Maprini Enterprise

By now you’ve probably noticed that there is a big boom in comments on the iPhone app Store on topics such as apps, games and music.

And it’s not just the Apple team who has been doing this.

For the first time ever, Google is also allowing students to comment on apps for the first and only time, with the company providing a free preview of the comments on its new app, Material Culture.

The app, which is available on iOS, will let students “review and rate apps from their favorite creators”, and students can share their own comments and share them with their friends.

In a post on the Google Play Store, the Material Culture team said that “the app will also feature a new ‘material culture’ panel” which will let users “share their own ideas on how to improve the experience”.

Here are some of the reactions on the App Store page from students.

“I just like how people can make their own videos with their headphones,” one user commented.

“You can also submit your own remixes, videos, artworks, etc, and we’ll feature them as well.

What a way to inspire your students!”

Another user commented, “My friend and I are both grad students and have been using this app to learn about our own work and we really appreciate the opportunity to share it with other students.”

The app is currently available on the Apple App Store for $4.99, with no in-app purchases.

In its introduction, the team noted that Material Culture is “a new way for students to interact with their favorite content creators, artists, and teachers, as well as get to know their communities”.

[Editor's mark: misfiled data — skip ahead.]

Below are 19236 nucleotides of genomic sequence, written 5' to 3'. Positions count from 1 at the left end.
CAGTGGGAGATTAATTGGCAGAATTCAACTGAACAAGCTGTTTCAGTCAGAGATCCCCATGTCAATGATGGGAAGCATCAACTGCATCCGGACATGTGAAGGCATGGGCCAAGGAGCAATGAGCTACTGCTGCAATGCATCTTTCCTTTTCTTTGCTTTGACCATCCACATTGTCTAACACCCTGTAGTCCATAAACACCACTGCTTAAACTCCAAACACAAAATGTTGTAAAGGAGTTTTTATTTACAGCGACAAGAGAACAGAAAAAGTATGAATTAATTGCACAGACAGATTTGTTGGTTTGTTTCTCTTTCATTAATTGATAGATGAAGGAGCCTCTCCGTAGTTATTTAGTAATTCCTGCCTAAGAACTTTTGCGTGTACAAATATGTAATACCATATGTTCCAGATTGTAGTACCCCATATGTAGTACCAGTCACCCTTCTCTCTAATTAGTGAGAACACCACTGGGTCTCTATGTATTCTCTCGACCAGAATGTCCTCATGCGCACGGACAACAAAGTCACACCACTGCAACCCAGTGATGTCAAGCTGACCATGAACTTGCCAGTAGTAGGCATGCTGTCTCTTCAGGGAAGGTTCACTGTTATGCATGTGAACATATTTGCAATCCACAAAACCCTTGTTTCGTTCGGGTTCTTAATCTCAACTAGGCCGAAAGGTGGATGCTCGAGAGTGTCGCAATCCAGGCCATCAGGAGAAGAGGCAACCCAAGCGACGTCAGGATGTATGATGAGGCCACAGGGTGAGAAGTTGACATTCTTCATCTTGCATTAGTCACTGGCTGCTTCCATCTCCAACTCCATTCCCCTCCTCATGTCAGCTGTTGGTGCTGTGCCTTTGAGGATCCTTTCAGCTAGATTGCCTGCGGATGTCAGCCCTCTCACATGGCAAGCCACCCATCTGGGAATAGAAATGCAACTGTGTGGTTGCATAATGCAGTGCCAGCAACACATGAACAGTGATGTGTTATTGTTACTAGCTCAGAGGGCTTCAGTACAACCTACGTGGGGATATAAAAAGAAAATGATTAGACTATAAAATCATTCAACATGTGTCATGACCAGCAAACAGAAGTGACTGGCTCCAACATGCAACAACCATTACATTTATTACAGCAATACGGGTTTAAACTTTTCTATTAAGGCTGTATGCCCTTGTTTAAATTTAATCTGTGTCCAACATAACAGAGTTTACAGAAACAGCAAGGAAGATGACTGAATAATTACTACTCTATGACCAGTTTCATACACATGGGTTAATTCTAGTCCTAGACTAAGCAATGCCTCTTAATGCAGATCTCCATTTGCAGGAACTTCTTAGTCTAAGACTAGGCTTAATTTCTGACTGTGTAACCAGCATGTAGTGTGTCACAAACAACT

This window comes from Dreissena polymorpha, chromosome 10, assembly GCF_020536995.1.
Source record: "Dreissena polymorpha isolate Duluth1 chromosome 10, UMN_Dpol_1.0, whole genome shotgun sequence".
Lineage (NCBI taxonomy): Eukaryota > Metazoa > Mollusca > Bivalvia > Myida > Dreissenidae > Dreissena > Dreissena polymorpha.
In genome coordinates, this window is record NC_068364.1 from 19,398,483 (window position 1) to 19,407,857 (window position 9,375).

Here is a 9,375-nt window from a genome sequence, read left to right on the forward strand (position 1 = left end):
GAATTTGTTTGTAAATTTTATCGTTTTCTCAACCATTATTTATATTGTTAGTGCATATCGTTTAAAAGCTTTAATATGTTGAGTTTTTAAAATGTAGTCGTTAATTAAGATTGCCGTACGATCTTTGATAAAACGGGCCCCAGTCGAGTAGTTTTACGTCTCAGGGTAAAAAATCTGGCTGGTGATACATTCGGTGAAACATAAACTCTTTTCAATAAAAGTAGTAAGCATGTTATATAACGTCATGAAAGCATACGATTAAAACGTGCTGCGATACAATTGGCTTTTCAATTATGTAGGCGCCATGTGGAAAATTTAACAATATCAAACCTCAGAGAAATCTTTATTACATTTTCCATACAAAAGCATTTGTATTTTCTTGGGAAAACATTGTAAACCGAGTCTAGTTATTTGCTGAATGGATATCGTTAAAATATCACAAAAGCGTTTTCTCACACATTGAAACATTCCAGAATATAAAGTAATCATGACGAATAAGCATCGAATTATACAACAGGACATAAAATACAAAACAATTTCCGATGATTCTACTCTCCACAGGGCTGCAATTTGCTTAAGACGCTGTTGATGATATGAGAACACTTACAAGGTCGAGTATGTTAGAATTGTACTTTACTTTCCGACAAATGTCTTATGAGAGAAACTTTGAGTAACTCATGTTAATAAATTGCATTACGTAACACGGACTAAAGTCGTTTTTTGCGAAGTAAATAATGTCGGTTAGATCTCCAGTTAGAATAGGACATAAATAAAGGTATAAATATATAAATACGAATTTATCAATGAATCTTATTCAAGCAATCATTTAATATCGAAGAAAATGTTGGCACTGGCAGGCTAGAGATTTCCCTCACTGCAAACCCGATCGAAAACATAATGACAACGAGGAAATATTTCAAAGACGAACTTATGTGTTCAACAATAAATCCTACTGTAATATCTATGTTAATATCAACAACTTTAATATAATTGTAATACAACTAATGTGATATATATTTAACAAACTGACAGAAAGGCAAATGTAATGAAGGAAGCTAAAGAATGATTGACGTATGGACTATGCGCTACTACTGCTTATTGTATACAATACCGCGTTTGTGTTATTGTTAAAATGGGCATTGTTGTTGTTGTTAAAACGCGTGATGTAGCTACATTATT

It added that “material culture is a community-driven learning experience”, and that the app was built using “a set of technologies and best practices”.

And, in case you’ve forgotten, “teacher built” is a phrase that Google has been using to describe its Material app since 2013.

“We’re excited to be able to offer a more inclusive, curated and easy-to-use platform that can help students understand how their own work influences others,” the team wrote.

And while there’s no word on how many comments the app will allow students to make, it’s a great sign that the team has been listening to students’ feedback.

“Our goal is to be more inclusive and accessible to students through this app,” the company wrote.

“The comments feature will allow users to express themselves in a way that makes sense to them, and it will allow us to better understand what makes our app more useful and valuable for students.”